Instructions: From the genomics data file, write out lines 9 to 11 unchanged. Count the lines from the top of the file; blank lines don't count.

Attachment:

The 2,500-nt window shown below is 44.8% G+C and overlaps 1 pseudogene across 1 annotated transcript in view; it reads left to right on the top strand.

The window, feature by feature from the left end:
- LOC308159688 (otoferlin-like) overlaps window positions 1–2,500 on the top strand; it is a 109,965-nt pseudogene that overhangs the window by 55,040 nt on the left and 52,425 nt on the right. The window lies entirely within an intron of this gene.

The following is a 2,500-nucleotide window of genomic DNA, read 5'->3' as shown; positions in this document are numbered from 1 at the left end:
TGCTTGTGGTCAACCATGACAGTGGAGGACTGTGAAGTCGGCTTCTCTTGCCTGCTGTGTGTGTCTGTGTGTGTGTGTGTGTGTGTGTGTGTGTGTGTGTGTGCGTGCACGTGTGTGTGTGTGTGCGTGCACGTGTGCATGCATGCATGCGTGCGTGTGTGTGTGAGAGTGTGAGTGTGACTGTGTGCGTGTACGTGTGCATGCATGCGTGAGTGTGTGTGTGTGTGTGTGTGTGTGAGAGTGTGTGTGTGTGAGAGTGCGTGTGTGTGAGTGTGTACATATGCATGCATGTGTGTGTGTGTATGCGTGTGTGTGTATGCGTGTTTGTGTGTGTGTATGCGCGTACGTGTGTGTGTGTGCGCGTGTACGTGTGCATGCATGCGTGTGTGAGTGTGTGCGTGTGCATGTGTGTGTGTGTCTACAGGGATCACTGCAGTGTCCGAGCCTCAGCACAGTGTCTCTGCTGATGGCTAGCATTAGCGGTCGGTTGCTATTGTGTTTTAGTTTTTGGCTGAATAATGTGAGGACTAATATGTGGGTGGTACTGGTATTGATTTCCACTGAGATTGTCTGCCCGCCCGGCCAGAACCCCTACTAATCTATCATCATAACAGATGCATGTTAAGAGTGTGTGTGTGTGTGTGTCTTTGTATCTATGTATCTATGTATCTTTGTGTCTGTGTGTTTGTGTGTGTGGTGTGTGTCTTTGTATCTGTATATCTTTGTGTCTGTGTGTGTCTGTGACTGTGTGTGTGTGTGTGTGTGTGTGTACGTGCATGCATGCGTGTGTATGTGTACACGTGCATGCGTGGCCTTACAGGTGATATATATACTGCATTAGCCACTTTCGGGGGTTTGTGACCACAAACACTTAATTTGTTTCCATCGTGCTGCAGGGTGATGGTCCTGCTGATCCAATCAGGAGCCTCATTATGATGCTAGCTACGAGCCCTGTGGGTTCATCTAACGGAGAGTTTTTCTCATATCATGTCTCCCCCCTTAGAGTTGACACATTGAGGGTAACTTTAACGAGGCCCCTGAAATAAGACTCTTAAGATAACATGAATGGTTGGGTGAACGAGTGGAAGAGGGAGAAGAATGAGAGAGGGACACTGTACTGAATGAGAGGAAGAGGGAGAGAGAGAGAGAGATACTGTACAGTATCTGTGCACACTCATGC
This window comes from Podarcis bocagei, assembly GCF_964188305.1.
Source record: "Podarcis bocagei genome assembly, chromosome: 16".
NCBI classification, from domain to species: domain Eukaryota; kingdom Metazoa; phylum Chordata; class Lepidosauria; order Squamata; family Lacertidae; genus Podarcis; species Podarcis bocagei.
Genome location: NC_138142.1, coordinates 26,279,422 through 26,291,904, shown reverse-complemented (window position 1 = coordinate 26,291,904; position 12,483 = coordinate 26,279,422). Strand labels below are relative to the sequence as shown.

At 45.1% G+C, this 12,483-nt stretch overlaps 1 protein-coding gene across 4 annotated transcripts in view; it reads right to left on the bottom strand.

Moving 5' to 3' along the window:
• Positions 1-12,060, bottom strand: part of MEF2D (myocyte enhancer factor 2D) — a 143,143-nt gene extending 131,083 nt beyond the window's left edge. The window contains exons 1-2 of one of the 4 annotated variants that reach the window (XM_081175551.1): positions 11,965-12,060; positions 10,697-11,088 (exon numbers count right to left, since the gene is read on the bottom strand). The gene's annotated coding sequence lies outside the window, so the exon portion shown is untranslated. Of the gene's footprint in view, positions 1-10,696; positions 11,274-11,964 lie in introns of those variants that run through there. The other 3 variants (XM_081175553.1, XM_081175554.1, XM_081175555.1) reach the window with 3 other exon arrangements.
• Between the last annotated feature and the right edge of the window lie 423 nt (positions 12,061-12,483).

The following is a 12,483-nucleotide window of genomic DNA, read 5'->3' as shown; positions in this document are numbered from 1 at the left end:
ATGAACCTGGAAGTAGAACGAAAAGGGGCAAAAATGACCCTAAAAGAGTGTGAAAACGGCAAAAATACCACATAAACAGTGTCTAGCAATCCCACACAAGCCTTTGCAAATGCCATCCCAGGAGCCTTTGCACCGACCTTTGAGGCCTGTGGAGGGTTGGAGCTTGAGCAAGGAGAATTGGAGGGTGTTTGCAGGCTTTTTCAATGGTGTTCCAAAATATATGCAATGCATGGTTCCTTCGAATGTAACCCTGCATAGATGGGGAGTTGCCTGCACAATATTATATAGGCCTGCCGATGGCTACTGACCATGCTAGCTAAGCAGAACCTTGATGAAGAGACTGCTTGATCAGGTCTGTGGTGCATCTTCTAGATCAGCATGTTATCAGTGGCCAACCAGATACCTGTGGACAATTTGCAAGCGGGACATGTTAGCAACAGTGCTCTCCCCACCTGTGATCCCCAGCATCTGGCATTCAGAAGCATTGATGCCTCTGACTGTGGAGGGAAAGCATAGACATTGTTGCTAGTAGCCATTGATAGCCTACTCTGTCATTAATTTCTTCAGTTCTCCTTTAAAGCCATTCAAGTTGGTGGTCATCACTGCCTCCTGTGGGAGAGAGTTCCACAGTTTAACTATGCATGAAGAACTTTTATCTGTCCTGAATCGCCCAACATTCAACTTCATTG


Genome location: NC_138142.1, coordinates 26,279,422 through 26,291,904, shown reverse-complemented (window position 1 = coordinate 26,291,904; position 12,483 = coordinate 26,279,422). Strand labels below are relative to the sequence as shown.

At 45.1% G+C, this 12,483-nt stretch overlaps 1 protein-coding gene across 4 annotated transcripts in view; it reads right to left on the bottom strand.

Moving 5' to 3' along the window: